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What is the Army of Mary? What do they believe?

Published: October 6, 2007   
Arkansas Catholic file
Father Benedict Picard, in this 2001 photo, was a member of the Army of Mary and chaplain to the Hot Springs sisters until 2004.

The Army of Mary, also known as the Community of the Lady of All Nations, has had an increasingly stormy relationship with Church authorities.

Although it was approved as a Catholic association in 1975, Cardinal Louis-Albert Vachon of Quebec revoked that standing in 1987, after a committee of theologians investigated the group's writings.

In 2000, the Vatican's top doctrinal official, Cardinal Joseph Ratzinger -- now Pope Benedict -- warned against the "gravely erroneous" content of the Army of Mary's publications.

In 2001, the Canadian bishops issued a doctrinal note confirming that the teachings promoted by the Army of Mary were contrary to fundamental doctrines of the Church.

It identified several specific problem areas:

  • The supposed revelations received by the Army of Mary's founder demonstrates a mistaken understanding of the purpose and function of private revelation in the Church, which cannot introduce new doctrinal truths.

  • Some of the group's teaching about "redemption, the Virgin Mary and reincarnation are profoundly at variance with the teaching and profession of the faith of the Catholic Church."

    Specifically, the group erroneously affirms that although Mary was once the historical mother of Jesus, she is now "reincarnated" and "dwells" in the very person of the recipient of these presumed private revelations, Marie-Paul Giguere.

  • The group's Marian devotion contains "many elements that are patently contrary to the teaching of the Church, especially with regards to Mary's place in God's plan of redemption and her nonrepeatable, irreplaceable role in salvation history."

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  • In March, Quebec Cardinal Marc Ouellet publicly warned that those responsible for the Army of Mary had excluded themselves from the communion of the Catholic Church, that its particular teachings were false and that its activities should not be frequented or supported by Catholics.

    Most people believe the final act of defiance that pushed the Vatican toward writing the declaration in July was the ordination of six men outside Quebec City, Canada, by another priest of the association.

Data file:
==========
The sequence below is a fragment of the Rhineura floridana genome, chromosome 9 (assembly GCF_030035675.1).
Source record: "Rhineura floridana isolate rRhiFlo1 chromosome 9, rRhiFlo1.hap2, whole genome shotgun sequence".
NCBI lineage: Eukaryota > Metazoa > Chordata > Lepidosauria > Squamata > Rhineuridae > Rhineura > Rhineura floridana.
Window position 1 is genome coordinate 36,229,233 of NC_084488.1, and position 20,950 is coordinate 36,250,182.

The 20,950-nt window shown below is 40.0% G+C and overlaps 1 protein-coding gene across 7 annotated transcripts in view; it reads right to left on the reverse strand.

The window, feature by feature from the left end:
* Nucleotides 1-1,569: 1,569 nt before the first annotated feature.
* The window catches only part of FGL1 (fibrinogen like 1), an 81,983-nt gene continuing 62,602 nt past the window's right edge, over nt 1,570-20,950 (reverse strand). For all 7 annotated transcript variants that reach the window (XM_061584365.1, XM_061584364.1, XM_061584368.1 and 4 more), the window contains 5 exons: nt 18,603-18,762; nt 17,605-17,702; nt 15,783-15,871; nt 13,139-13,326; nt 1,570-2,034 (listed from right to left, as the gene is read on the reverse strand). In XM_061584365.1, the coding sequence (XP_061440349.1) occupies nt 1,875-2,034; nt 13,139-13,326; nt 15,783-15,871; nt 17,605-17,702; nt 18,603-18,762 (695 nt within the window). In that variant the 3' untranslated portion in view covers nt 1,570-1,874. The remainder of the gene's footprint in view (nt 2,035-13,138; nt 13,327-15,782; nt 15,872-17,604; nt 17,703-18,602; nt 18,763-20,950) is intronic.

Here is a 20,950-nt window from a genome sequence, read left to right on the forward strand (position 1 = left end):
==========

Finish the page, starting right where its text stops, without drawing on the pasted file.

"They are adamant in their belief in all that Marie-Paul Giguere teaches," said Msgr. J. Gaston Hebert, diocesan administrator. "In my mind, they have put the teachings of Marie-Paul Giguere over the authority of the Church, before the teachings of Jesus Christ as they are proclaimed by the Roman Catholic Church."

    Father Erik Pohlmeier, former chaplain for the six nuns excommunicated in Hot Springs, said the average Catholic who met the nuns would not recognize anything different about their beliefs, but the prayer they often say at Mass to Our Lady of All Nations concerned many local laypeople. In the prayer, they pray to "the Immaculate," who "once was Mary."

    "They believe Mary existed before she was even Mary," Father Pohlmeier said. "This person (the Immaculate) already existed and took on the flesh of Mary and is known today as Marie-Paul."

    Father Pohlmeier said the ordination of the six priests was setting the stage for the members to break away completely and they likely would not consider themselves Catholic anymore.

    "They are declaring their own church," he said. "When you ordain priests without permission and not with a bishop, it's an invalid ordination."

    The organization's teachings discuss the difference between the "Church of Peter," which they see as the "Church of authority," and the "Church of John," or the "Church of love."

    "The Church of John is now what they (association members) say they are following," Father Pohlmeier said.

    It is believed the worldwide association has between 20,000 to 25,000 members, including an order of priests.

    Catholic News Service and Malea Hargett contributed to this article.

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